Offset language stalling top-10 draft picks' contract negotiations

Offset language stalling contract negotiations of several top-10 draft picks

7/18/13 in NFL   |   Matthew_Shovlin   |   735 respect

Due to the rookie wage scale in the NFL's most recent collective bargaining agreement, unsigned rookies are extremely less likely to hold out. The CBA puts a cap on the amount of money that teams can spend on their recently drafted rookies, which in turn leaves agents with very little wiggle room to demand bigger contracts for their players. As a result, the days of players like JaMarcus Russell and Michael Crabtree holding out before playing a single NFL snap are pretty much over.

However, there is still something that remains in contract negotiations that has commonly held up talks between teams and their rookies - offset language. For those who don't know, I'll explain offset language as briefly and clearly as I can:

Rookie contracts under the new CBA are fully guaranteed. If a player signs for four years and $20 million, he will have earned that full $20 million by the end of those four years, whether he remained on the team the entire time or was released mid-contract. With offset language, if a player is released before his rookie contract is up and he signs with a new team, the team that drafted him only has to pay the difference in salary, rather than dish out the full amount of the original contract while the player simultaneously cashes in on his new deal.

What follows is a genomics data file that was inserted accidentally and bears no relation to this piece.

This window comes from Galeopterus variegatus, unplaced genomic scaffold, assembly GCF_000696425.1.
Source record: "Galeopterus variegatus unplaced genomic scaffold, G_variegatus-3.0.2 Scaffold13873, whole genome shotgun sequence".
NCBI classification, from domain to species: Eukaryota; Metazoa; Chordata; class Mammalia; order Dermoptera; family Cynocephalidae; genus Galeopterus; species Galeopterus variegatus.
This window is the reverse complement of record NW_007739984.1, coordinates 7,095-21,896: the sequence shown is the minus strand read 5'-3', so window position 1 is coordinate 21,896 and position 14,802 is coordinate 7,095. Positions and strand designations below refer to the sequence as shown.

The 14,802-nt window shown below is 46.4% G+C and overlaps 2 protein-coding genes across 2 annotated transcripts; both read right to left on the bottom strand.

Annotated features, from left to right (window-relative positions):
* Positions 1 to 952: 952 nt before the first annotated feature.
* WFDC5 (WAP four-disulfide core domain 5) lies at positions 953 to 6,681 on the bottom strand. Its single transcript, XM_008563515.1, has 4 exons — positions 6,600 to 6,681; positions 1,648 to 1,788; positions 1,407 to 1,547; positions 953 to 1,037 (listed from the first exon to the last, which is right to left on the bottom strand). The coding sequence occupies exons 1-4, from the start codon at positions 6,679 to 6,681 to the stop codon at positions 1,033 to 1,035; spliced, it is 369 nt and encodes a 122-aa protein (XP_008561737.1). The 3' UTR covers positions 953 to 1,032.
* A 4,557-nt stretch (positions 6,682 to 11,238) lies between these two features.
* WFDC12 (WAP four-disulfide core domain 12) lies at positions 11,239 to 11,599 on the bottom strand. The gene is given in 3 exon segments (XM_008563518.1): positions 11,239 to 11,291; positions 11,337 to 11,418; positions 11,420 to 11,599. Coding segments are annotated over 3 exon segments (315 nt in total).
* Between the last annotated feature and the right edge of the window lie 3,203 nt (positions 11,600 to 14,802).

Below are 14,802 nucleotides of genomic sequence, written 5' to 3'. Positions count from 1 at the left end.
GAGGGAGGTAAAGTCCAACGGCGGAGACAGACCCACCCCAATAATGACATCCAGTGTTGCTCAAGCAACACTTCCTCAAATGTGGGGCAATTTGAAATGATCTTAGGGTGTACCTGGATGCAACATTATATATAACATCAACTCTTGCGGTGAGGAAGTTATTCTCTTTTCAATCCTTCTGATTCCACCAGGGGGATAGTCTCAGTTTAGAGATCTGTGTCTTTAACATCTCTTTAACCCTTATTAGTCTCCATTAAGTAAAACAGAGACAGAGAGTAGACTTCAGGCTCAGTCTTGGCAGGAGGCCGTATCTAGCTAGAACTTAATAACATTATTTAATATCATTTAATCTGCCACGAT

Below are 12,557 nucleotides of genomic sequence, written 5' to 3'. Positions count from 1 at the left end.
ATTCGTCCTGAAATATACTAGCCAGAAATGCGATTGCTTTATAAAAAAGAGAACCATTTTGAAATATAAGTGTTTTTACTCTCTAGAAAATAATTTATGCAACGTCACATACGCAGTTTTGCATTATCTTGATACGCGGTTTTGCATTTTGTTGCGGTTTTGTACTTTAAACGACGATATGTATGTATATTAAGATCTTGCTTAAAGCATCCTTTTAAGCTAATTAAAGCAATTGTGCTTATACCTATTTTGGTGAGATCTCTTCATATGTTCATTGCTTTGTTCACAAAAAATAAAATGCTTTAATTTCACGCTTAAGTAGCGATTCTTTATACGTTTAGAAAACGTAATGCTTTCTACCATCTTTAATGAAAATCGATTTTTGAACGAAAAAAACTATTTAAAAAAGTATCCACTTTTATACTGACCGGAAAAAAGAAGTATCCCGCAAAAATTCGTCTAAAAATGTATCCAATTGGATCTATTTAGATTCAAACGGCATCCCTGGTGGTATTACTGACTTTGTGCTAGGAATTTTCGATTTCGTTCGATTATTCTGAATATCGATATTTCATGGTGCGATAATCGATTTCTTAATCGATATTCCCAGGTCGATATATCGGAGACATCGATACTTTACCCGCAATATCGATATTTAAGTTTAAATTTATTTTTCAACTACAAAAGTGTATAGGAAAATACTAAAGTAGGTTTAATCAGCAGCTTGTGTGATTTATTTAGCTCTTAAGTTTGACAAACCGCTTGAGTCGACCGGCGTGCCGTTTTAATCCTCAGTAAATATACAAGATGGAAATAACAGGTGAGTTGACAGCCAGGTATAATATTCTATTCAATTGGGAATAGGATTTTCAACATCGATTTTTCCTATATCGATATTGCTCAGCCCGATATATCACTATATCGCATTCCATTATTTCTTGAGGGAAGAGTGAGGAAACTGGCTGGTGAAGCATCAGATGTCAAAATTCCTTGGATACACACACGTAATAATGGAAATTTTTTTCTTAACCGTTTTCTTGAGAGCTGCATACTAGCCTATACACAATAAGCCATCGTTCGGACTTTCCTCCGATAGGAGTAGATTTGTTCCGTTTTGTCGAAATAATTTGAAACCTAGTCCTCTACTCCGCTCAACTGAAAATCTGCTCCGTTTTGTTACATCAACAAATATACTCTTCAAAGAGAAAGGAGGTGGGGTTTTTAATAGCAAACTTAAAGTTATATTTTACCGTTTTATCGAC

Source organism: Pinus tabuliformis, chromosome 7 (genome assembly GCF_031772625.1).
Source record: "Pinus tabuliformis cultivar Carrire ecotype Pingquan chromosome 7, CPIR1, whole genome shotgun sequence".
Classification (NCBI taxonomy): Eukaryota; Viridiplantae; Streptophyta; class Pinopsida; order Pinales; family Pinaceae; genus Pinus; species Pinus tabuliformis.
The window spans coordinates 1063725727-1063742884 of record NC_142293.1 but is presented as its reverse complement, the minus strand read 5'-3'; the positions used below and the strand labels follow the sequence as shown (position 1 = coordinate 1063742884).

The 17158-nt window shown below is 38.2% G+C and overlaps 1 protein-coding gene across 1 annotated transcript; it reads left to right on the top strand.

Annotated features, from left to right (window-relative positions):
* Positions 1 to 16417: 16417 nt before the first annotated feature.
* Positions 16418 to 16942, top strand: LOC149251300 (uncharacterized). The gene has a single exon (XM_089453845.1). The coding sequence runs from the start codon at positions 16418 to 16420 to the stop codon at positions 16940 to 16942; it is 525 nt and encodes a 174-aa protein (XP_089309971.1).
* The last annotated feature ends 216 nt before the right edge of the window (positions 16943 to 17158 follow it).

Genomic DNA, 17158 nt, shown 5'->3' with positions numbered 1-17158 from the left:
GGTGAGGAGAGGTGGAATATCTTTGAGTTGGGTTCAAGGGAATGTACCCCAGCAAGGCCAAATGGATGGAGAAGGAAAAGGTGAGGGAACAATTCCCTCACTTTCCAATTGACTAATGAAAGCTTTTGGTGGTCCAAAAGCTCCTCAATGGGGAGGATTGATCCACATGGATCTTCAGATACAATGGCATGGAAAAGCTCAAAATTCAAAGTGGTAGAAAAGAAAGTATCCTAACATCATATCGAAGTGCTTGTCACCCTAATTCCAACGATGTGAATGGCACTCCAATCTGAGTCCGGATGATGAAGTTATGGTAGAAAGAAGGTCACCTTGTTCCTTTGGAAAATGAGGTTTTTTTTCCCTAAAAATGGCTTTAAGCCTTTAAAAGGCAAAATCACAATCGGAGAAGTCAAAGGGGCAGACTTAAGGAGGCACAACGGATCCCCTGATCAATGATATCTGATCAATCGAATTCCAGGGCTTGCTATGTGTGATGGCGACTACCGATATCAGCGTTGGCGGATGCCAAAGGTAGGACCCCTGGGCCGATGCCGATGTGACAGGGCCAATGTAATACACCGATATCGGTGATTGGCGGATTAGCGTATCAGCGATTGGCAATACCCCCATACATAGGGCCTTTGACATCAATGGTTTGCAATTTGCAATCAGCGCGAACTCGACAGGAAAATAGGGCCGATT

For example, let's say a player on a four-year, $20 million deal ($5 million per year) gets cut after two seasons, then signs on with a new team at two years, $5 million ($2.5 million per year). If his rookie deal had offset language, the team that drafted him would only have to pay him the difference in salary ($2.5 million per year) over the next two years. Without offset language, the player would get his new contract in addition to his rookie deal, meaning he would still receive $5 million per year from his old team with $2.5 million per year from his new team, essentially making $25 million over four years.
Jun 4, 2013; Berea, OH, USA; Cleveland Browns linebacker Barkevious Mingo (51) warms up during minicamp at the Cleveland Browns Training Facility. Mandatory Credit: Ron Schwane-USA TODAY Sports
Offset language has been a snag in the negotiations of about half of the top-10 picks of the 2013 draft. Dion Jordan (Dolphins, No. 3 pick), Lane Johnson (Eagles, No. 4 pick), Barkevious Mingo (Browns, No. 6 pick), and Chance Warmack (Titans, No. 10 pick) are all currently unsigned as a result of their teams' insistence of offset language being included in their contracts. Cardinals first-round pick Jonathan Cooper (No. 7 overall) is also looking for a contract excluding offset language, though it has not been reported that offset language is what has stalled negotiations thus far.

Teams who view their first-round picks as risky selections are more likely to be insistent upon offset language, as they will feel that there is a higher chance that they will want to release the player before his contract is up. This makes complete sense for Jordan, Johnson, and Mingo, three players who have exceptional raw ability but are a long way from being fully developed. Cooper and Warmack, however, are viewed as pretty safe picks.

When you think about it, the exclusion of offset language is unfair to the player who performs well and plays out his contract. A guy who dominates under his rookie deal will be stuck on a $20 million salary, while the player who gets cut and signs elsewhere could make $25 million.

Offset language could be a topic of discussion during the next CBA negotiations, but for now it will continue to be one of the only considerations to cause snags in rookie contract negotiations.
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